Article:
The government is investigating whether pay-TV providers like Comcast, Time Warner Cable and AT&T are improperly restricting competing online video services with tactics like data caps. The Wall Street Journal reports that the Justice Department has spoken with video providers like Netflix and Hulu and several cable companies as part of the probe. Cablers say data-cap efforts are a way to deal with ever-increasing traffic on their expensively built-out networks, but opponents say they really are attempting to limit competition for the cable companies’ own channel offerings. The WSJ says one part of the probe is looking at Comcast’s Xfinity app: The company said in March that using the service would not count against subscribers’ data usage the same way Netflix or Hulu might be. If that’s found to be against antitrust rules, it could mean Comcast is in violation of its agreements that cleared the way for its acquisition of NBCUniversal. Also in play is cable companies’ TV Everywhere initiative, where online access requires a verified cable subscription, as well as the distribution contracts content providers sign with cable systems.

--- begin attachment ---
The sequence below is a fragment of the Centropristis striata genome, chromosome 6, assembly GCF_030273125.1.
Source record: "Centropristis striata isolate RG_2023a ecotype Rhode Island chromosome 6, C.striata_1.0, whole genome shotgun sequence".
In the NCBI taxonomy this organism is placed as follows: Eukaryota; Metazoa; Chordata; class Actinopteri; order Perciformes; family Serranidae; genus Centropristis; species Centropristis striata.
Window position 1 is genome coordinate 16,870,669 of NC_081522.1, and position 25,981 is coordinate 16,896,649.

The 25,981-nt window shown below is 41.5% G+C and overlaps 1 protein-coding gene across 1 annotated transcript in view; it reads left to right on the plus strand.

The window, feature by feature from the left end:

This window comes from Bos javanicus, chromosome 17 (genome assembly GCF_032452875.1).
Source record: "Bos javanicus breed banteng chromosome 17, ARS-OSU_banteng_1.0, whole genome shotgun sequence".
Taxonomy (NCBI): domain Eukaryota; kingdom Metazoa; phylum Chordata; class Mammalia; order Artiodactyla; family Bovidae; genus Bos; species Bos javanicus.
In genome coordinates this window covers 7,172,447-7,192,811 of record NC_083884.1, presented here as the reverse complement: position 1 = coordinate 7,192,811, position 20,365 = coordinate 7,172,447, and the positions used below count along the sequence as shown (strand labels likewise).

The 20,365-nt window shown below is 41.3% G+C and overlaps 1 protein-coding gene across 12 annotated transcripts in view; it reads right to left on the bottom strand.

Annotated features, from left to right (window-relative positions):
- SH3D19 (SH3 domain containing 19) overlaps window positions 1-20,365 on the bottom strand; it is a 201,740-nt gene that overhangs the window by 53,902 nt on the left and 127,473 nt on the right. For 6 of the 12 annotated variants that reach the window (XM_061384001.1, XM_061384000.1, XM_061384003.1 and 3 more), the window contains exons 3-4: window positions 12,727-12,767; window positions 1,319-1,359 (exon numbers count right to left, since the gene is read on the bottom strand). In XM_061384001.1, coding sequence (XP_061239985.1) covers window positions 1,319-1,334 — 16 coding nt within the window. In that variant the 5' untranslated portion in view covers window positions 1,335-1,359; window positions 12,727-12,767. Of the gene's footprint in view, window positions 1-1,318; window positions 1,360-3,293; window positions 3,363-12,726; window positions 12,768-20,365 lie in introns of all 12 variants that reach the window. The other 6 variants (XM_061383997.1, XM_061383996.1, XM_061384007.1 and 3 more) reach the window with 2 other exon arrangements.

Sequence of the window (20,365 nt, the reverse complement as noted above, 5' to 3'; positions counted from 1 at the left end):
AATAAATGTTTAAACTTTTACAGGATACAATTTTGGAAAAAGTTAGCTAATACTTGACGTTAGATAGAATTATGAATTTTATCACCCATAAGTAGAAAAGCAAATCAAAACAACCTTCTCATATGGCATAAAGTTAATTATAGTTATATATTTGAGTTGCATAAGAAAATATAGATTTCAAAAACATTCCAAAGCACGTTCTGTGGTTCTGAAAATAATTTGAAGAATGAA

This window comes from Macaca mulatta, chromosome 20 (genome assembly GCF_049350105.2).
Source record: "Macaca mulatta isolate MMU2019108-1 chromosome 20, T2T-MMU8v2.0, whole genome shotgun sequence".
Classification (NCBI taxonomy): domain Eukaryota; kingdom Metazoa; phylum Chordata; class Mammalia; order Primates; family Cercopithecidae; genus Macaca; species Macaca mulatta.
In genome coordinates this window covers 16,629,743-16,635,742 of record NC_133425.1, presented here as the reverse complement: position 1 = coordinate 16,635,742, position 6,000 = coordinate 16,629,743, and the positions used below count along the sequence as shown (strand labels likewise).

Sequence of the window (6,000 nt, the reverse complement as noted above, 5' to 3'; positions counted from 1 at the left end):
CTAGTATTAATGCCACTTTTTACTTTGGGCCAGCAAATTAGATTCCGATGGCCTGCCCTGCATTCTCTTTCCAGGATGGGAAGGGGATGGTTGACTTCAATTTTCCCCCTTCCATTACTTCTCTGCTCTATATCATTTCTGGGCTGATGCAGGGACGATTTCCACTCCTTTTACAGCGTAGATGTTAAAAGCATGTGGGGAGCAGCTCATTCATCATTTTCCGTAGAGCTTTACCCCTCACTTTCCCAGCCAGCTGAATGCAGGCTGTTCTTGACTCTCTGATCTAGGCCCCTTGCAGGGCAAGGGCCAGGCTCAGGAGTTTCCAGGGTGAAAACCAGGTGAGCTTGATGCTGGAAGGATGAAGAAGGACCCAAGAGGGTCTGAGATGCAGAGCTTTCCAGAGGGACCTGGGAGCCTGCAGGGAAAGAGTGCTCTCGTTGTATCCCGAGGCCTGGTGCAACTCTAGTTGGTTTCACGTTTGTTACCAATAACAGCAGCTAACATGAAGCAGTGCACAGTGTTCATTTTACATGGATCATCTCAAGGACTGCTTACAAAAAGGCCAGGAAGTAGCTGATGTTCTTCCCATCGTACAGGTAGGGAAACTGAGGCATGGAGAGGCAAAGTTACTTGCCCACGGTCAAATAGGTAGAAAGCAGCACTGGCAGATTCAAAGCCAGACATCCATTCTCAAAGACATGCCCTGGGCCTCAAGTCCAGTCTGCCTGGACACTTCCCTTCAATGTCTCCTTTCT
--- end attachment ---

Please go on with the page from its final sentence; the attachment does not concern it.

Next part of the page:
Justice Department Probing Cable Companies Over Online Video Tactics: WSJ
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